Soda Stream was offline more than 15% throughout the entire game. This was due to failed DNS Lookup. Monitoring for page failures is basic stuff, and availability is even more important than slow response time because nothing happens on the web unless there is a successful resolve of a host name to an IP address. It’s like a car with no gas (no DNS), versus a car with gas that drives slow. The former doesn’t even move.

DNS is a recursive process – in short, if the local DNS server does not have either an authoritative or cached response for the target, it then forwards the query to other DNS servers. This recursive process is followed until the domain is found, and the local DNS receives the query response and caches it for a period of time specified by the Time to Live (TTL). (RFC 1912)

Here are some TTL facts – as of this writing, for the top 15 sites on the internet TTL values range from 30 to 3600 seconds. The average TTL is 919 seconds or 15.3 minutes – this includes Google, YouTube, Facebook, Yahoo & Amazon. In addition, each of these sites has likely deployed a DNS infrastructure (global load-balanced DNS) to support the mega-traffic volumes they service daily.

What could have gone wrong at Soda Stream? It’s easy to lookup the TTL for any domain, including Soda Stream USA. What was found as of this writing is the TTL for sodastreamusa.com A-Record is currently 0.1 hours (300 seconds), 5 minutes. This means DNS cache will consider the resource records for sodastreamusa.com stale after 5 minutes and when a new query comes in for that domain the recursive process would again be initiated. If a 300 second TTL was the setting during game time, and the DNS infrastructure could not adequately support a site expecting large traffic spikes such as during the Super Bowl, a constant unexpected load on their DNS infrastructure could have caused DNS lookup failures.

DNS Problems lead to bad availability of the website during the game

DNS Problems lead to bad availability of the website during the game

 

Looking closer revealed that the actual DNS Lookup problems

Looking closer revealed that the actual DNS Lookup problems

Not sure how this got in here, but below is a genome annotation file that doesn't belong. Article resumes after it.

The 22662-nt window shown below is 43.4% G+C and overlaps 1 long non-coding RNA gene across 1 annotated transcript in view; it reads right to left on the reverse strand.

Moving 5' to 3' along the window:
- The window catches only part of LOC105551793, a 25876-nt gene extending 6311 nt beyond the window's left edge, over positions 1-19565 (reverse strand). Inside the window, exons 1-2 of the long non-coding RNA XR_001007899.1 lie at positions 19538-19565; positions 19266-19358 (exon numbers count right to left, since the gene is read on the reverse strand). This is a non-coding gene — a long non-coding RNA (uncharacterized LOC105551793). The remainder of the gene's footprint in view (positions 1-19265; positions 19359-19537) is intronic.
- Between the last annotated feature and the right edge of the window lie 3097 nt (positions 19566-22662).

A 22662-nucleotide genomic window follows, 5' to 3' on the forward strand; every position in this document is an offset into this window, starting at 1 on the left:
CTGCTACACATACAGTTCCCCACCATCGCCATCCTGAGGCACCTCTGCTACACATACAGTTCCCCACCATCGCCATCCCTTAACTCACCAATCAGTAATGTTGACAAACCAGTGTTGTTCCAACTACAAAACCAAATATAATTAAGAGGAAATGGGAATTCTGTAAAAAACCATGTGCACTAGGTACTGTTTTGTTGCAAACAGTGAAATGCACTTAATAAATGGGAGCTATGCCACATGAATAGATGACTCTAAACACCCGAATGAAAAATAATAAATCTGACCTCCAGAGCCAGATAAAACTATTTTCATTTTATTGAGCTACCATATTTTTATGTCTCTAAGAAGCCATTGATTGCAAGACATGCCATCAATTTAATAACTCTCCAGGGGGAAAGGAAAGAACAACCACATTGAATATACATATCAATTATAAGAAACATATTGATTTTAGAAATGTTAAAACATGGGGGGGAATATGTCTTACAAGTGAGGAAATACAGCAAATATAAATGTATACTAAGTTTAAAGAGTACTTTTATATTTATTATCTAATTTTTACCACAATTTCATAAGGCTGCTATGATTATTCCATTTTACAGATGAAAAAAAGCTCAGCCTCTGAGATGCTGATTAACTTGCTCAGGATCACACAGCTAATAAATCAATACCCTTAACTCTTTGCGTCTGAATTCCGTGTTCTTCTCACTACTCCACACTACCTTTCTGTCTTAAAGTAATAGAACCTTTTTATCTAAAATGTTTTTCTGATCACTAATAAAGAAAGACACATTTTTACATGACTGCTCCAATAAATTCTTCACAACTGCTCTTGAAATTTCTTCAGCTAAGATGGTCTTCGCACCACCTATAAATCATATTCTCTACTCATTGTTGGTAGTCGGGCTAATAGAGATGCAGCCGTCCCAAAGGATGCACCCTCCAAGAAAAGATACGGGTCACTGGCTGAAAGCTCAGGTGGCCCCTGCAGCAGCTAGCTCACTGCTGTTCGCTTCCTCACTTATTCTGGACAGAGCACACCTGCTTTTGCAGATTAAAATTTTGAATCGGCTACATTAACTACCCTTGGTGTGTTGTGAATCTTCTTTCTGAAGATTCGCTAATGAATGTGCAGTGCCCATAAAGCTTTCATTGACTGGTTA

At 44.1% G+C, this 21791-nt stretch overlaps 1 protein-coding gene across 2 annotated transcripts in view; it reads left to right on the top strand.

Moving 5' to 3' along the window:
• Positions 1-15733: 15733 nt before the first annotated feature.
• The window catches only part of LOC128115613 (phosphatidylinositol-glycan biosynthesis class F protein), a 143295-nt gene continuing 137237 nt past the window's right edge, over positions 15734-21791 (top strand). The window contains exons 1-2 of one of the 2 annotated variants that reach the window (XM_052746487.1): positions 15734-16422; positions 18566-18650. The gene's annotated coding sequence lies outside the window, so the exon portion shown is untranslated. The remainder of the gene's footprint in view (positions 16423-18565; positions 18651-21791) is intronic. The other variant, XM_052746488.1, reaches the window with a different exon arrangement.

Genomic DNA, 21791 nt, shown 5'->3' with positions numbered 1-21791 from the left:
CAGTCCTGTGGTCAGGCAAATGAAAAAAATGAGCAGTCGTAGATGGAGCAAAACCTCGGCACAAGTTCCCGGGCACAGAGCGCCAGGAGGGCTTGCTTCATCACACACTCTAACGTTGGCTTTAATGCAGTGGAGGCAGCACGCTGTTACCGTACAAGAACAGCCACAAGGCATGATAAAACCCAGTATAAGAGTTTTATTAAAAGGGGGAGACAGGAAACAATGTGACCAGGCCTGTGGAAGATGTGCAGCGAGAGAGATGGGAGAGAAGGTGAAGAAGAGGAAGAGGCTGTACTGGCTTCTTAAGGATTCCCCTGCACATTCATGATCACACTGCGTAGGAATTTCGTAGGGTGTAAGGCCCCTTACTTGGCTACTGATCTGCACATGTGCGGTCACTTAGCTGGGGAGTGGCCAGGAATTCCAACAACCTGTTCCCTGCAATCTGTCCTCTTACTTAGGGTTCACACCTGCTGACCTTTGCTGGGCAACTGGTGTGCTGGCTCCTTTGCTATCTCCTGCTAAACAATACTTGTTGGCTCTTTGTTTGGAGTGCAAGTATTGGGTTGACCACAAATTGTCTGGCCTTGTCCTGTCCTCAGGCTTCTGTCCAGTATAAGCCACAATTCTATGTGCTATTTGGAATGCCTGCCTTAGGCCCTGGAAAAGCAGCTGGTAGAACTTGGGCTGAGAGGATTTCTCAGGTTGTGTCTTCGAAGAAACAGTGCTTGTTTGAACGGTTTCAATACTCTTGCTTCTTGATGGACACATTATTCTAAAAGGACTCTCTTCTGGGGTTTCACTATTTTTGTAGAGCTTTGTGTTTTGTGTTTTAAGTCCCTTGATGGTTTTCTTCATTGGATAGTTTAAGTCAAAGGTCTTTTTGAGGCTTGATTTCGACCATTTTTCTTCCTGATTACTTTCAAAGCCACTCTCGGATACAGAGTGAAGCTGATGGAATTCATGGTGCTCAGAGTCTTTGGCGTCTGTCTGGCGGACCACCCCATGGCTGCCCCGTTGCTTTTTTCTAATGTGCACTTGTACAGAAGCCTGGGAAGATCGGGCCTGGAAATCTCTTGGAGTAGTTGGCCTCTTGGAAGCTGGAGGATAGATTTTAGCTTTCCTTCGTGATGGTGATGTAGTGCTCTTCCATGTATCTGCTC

One possible scenario why this occurred is that sodastreamusa.com pre-game planning required fast DNS propagation time for frequent sites changes.  Thus, they intentionally turned the TTL down temporarily but forgot to turn it back up for the game. Even increasing it to ~15 minutes (the top 15 sites average) would have greatly reduced the load coming from new queries. Further, if load-balancing and failover is part of their DNS infrastructure, clearly that was not functioning correctly either.

In the end, TTL is about striking a reasonable balance between a fast propagation time and taking advantage of DNS caching. These failed DNS lookups could have likely been prevented and is a fact the Soda Stream team should have been aware of had active monitoring been in place. In this case, the DNS ‘visibility gap’ cost Soda Stream a measureable number of unique visitors and a waste of advertising dollars that went from fizzy to flat.

Best Practice #3: Monitor TCP Socket Connections

Availability issues occurred for Kia during game time as well. But unlike Soda Stream, Kia’s site failed moments after its ad ran.

What failed for Kia?

TCP Socket timeouts for visitors to http://www.kia.com/us/en/vehicle/k900/2015/experience. This is where connections were dropped after 60 seconds as no response had been received from the remote server on a connection that is already established.

Availability dropped right after the Ad aired

Availability dropped right after the Ad aired

The root cause was that requests to their landing page timed out

The root cause was that requests to their landing page timed out

Monitoring and load testing for TCP Socket connections will ensure the web servers are deployed with large enough worker threads, reduce the processing required so that these worker threads are free faster for other incoming requests, or “pushing” some of these requests to a CDN partner. Could this have been avoided with proper monitoring and load testing of the front-end web tier to the expected traffic volumes? Yes, we believe so.

Following these best practices will get you further along in completing the task at hand. APM itself is a journey. A journey that should include the right tools, processes and culture for the purpose of gaining performance insight into fault domains and quickly pin-pointing root cause of performance issues before users are impacted.

Using our Super Bowl analysis, our next post we look at more lessons learned when best practices are not applied.